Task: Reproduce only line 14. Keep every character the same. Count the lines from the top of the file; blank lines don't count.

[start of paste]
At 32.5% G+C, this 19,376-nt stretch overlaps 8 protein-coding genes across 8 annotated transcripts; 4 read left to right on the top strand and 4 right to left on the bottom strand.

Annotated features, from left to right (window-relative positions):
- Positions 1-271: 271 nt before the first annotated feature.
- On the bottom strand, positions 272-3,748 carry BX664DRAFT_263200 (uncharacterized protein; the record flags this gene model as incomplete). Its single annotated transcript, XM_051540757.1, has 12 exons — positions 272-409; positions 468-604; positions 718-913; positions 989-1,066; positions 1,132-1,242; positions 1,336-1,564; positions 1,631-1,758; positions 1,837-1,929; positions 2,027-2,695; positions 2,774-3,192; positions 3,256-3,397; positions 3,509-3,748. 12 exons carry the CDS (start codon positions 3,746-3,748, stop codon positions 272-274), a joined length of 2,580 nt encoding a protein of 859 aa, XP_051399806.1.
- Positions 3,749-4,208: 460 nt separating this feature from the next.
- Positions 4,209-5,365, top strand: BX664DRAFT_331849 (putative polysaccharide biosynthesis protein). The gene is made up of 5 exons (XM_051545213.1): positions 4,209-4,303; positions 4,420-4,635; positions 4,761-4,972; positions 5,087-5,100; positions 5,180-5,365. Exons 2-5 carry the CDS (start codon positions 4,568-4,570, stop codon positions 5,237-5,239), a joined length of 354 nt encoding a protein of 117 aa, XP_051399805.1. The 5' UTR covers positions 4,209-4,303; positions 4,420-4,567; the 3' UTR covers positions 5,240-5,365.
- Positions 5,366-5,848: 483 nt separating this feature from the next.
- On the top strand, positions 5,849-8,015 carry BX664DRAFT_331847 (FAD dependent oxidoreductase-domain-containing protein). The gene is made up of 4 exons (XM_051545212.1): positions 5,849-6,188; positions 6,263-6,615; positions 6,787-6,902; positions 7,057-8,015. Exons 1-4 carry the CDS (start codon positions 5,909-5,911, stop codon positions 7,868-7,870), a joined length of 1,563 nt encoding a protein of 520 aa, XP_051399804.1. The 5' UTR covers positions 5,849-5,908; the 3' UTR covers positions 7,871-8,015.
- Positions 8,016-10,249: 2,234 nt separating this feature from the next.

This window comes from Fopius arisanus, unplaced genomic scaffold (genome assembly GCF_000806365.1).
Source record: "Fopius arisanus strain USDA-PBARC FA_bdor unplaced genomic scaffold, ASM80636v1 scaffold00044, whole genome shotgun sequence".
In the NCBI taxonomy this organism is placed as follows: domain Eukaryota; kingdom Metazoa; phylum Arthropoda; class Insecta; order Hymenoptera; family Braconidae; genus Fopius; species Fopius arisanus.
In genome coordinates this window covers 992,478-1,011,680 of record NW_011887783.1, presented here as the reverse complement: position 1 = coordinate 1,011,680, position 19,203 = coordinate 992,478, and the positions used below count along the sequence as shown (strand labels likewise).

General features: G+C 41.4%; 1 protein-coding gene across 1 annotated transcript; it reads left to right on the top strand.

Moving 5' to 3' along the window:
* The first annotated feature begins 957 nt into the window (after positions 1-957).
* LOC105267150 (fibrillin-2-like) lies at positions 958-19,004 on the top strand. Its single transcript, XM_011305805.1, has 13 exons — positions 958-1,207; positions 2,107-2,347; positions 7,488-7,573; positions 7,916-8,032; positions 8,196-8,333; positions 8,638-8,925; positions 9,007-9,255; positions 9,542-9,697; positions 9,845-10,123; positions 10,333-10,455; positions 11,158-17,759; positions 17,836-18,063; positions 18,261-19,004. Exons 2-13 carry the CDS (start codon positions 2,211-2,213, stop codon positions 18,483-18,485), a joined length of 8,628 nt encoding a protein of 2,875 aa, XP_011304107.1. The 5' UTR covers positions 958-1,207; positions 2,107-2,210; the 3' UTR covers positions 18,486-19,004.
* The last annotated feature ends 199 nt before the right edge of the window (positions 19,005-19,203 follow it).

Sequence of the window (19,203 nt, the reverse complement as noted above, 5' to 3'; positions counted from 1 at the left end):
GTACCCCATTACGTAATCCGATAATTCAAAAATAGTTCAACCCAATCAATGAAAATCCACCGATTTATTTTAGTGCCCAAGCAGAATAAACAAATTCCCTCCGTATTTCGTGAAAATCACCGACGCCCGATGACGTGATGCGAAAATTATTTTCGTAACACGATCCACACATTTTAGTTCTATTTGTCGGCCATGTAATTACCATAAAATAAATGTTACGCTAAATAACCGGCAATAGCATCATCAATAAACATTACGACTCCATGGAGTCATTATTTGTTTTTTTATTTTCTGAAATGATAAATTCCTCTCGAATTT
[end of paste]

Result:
General features: G+C 41.4%; 1 protein-coding gene across 1 annotated transcript; it reads left to right on the top strand.